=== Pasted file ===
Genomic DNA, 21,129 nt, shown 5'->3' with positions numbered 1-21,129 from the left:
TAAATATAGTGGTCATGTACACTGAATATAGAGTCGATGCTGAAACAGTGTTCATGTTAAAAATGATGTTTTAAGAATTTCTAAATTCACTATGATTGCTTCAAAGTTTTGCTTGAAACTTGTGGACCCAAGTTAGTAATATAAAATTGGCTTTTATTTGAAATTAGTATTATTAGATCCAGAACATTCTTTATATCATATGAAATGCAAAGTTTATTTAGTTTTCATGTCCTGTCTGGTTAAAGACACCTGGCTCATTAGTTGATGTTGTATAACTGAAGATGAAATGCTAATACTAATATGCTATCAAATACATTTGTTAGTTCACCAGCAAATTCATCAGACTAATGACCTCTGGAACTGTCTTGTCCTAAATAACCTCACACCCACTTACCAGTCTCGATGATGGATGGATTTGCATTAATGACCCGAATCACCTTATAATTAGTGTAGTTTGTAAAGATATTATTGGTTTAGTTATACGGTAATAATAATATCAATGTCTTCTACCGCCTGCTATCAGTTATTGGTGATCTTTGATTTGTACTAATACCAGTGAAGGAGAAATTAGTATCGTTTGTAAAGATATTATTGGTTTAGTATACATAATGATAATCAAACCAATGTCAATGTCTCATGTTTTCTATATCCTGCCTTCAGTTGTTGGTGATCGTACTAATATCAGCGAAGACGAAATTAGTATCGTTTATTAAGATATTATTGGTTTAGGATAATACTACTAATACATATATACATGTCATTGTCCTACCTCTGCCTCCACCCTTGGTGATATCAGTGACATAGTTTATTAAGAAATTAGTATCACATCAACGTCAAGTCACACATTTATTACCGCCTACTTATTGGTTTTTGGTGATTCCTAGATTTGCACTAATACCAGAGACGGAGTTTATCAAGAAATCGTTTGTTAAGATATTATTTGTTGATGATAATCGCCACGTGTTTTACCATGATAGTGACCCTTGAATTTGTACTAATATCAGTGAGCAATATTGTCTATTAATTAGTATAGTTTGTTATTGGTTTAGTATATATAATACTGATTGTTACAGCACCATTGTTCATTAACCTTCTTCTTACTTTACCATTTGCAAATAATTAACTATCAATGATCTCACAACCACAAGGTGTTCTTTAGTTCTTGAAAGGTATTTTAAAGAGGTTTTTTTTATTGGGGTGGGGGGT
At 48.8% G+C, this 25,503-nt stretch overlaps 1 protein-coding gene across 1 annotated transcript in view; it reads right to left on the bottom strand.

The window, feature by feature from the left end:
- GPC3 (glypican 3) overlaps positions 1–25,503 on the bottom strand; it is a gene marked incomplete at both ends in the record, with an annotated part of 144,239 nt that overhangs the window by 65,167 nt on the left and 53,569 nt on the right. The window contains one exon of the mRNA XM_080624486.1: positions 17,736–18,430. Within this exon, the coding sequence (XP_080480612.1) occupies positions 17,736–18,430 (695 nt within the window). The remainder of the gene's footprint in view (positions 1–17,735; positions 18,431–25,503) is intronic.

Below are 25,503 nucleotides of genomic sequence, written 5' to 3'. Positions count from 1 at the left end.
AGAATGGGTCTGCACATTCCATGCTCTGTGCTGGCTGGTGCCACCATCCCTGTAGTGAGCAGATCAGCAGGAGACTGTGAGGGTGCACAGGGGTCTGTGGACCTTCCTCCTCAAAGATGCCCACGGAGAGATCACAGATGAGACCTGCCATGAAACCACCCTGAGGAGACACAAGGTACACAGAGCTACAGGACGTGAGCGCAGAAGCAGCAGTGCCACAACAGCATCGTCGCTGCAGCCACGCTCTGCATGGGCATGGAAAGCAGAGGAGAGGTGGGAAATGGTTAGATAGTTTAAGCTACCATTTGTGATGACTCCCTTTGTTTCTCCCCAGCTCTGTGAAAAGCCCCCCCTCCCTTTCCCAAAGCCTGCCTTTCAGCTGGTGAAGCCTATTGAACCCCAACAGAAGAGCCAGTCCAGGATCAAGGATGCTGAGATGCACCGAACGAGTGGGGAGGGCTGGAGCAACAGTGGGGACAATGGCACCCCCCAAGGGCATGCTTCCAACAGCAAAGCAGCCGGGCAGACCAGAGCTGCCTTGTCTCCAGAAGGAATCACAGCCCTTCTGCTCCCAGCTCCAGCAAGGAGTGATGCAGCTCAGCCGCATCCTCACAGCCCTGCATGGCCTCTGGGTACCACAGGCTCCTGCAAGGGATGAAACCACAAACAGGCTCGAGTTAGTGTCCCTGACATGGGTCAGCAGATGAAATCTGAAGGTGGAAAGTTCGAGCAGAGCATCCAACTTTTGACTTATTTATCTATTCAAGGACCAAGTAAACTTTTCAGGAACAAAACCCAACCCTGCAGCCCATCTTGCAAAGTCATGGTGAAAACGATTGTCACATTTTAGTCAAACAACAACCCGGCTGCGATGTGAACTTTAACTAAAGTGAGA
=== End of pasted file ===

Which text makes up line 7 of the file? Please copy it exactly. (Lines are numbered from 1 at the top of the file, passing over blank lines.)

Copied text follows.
AGAATGGGTCTGCACATTCCATGCTCTGTGCTGGCTGGTGCCACCATCCCTGTAGTGAGCAGATCAGCAGGAGACTGTGAGGGTGCACAGGGGTCTGTGGACCTTCCTCCTCAAAGATGCCCACGGAGAGATCACAGATGAGACCTGCCATGAAACCACCCTGAGGAGACACAAGGTACACAGAGCTACAGGACGTGAGCGCAGAAGCAGCAGTGCCACAACAGCATCGTCGCTGCAGCCACGCTCTGCATGGGCATGGAAAGCAGAGGAGAGGTGGGAAATGGTTAGATAGTTTAAGCTACCATTTGTGATGACTCCCTTTGTTTCTCCCCAGCTCTGTGAAAAGCCCCCCCTCCCTTTCCCAAAGCCTGCCTTTCAGCTGGTGAAGCCTATTGAACCCCAACAGAAGAGCCAGTCCAGGATCAAGGATGCTGAGATGCACCGAACGAGTGGGGAGGGCTGGAGCAACAGTGGGGACAATGGCACCCCCCAAGGGCATGCTTCCAACAGCAAAGCAGCCGGGCAGACCAGAGCTGCCTTGTCTCCAGAAGGAATCACAGCCCTTCTGCTCCCAGCTCCAGCAAGGAGTGATGCAGCTCAGCCGCATCCTCACAGCCCTGCATGGCCTCTGGGTACCACAGGCTCCTGCAAGGGATGAAACCACAAACAGGCTCGAGTTAGTGTCCCTGACATGGGTCAGCAGATGAAATCTGAAGGTGGAAAGTTCGAGCAGAGCATCCAACTTTTGACTTATTTATCTATTCAAGGACCAAGTAAACTTTTCAGGAACAAAACCCAACCCTGCAGCCCATCTTGCAAAGTCATGGTGAAAACGATTGTCACATTTTAGTCAAACAACAACCCGGCTGCGATGTGAACTTTAACTAAAGTGAGA